Key facts about the Lynchburg Campaign of 1864.
Date and Location
- May–June 1864
- Northern Virginia
- Central Virginia
- Augusta County
- Shenandoah County
Timeline of the Lynchburg Campaign
- May 15, 1864 — Battle of New Market
- June 5, 1864 — Battle of Piedmont
- June 17–18 — Battle of Lynchburg
Principal Union Commanders
Principal Confederate Commanders
- Major General John C. Breckinridge
- Brigadier General William E. Jones
- Lieutenant General Jubal Early
Union Forces Engaged
- Department of West Virginia
Confederate Forces Engaged
- Department of Western Virginia, Army of the Valley District
Number of Union Soldiers Engaged
- Undetermined, but at least 16,600
Number of Confederate Soldiers Engaged
- Undetermined, but at least 14,000
Estimated Union Casualties
- Undetermined, but at least 1,700 (killed, wounded, captured/missing)
Estimated Confederate Casualties
- Undetermined, but at least 2,000 (killed, wounded, captured/missing)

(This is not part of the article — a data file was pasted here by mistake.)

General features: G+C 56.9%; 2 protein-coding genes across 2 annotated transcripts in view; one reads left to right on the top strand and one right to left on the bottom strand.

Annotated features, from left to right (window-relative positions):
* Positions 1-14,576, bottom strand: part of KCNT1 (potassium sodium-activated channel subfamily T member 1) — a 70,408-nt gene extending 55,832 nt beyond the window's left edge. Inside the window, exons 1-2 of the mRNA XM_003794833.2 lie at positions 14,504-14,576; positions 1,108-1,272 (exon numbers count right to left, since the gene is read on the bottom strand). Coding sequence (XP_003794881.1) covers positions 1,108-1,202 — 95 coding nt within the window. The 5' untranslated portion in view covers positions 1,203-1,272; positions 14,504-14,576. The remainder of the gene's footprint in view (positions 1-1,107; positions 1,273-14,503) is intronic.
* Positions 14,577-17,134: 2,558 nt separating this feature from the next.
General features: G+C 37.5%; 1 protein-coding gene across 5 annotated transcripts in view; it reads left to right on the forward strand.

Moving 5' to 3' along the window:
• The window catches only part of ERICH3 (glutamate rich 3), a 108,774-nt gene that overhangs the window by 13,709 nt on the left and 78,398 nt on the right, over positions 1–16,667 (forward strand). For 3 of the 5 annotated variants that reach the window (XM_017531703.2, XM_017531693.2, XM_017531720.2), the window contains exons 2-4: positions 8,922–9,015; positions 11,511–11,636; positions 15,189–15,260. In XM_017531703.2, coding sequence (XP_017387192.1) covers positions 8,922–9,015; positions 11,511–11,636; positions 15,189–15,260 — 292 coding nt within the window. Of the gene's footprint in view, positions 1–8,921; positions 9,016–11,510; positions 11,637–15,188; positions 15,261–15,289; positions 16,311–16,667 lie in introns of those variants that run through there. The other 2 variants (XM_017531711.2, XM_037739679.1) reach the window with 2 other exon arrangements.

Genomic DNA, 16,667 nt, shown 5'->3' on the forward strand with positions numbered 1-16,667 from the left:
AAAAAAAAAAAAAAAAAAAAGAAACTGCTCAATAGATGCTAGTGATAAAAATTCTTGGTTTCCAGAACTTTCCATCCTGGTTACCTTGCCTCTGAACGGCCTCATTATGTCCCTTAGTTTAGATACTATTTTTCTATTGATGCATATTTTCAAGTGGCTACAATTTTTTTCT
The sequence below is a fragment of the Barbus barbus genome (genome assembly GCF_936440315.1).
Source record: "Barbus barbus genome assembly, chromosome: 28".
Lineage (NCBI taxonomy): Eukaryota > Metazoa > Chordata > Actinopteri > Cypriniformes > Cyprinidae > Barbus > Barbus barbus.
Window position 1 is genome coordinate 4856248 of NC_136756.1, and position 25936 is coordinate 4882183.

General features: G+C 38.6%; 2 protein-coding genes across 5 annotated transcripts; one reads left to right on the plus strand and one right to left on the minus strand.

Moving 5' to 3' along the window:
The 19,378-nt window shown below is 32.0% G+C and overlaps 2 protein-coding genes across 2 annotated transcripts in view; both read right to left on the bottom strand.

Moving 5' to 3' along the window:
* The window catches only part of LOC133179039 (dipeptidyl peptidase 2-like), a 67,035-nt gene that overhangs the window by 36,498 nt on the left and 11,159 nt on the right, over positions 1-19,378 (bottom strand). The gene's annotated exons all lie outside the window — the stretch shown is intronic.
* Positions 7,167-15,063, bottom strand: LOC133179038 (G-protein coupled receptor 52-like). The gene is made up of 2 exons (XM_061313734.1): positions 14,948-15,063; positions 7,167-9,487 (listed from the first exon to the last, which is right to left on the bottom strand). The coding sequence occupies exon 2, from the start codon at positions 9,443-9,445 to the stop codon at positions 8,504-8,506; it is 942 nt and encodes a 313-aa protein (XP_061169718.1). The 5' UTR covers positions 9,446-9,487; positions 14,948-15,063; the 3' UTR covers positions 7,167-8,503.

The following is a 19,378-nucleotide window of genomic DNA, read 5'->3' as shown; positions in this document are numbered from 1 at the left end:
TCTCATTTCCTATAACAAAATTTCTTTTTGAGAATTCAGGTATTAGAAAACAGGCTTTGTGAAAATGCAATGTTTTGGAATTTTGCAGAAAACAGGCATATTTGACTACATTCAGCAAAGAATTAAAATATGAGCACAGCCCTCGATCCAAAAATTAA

Impact of the Lynchburg Campaign
- The Lynchburg Campaign was the first of three smaller campaigns that comprise the Shenandoah Valley Campaign of 1864.
- Confederate forces during the Lynchburg Campaign included cadets from the Virginia Military institute
- Ulysses S. Grant relieved Major General Franz Sigel of his command after the Confederate victory at the Battle of New Market.
- Ulysses S. Grant placed Brigadier General David Hunter in command of Union forces in the Shenandoah Valley after the Confederate victory at the Battle of New Market.
- Brigadier General David Hunter’s soldiers burned the Virginia Military Institute and plundered the Lexington, Virginia on June 12 in retaliation for the Union defeat at the Battle of New Market.
- The Lynchburg Campaign ended with the Union defeat at the hands of Confederate Lieutenant General Jubal Early at the Battle of Lynchburg (June 17 – 18, 1864).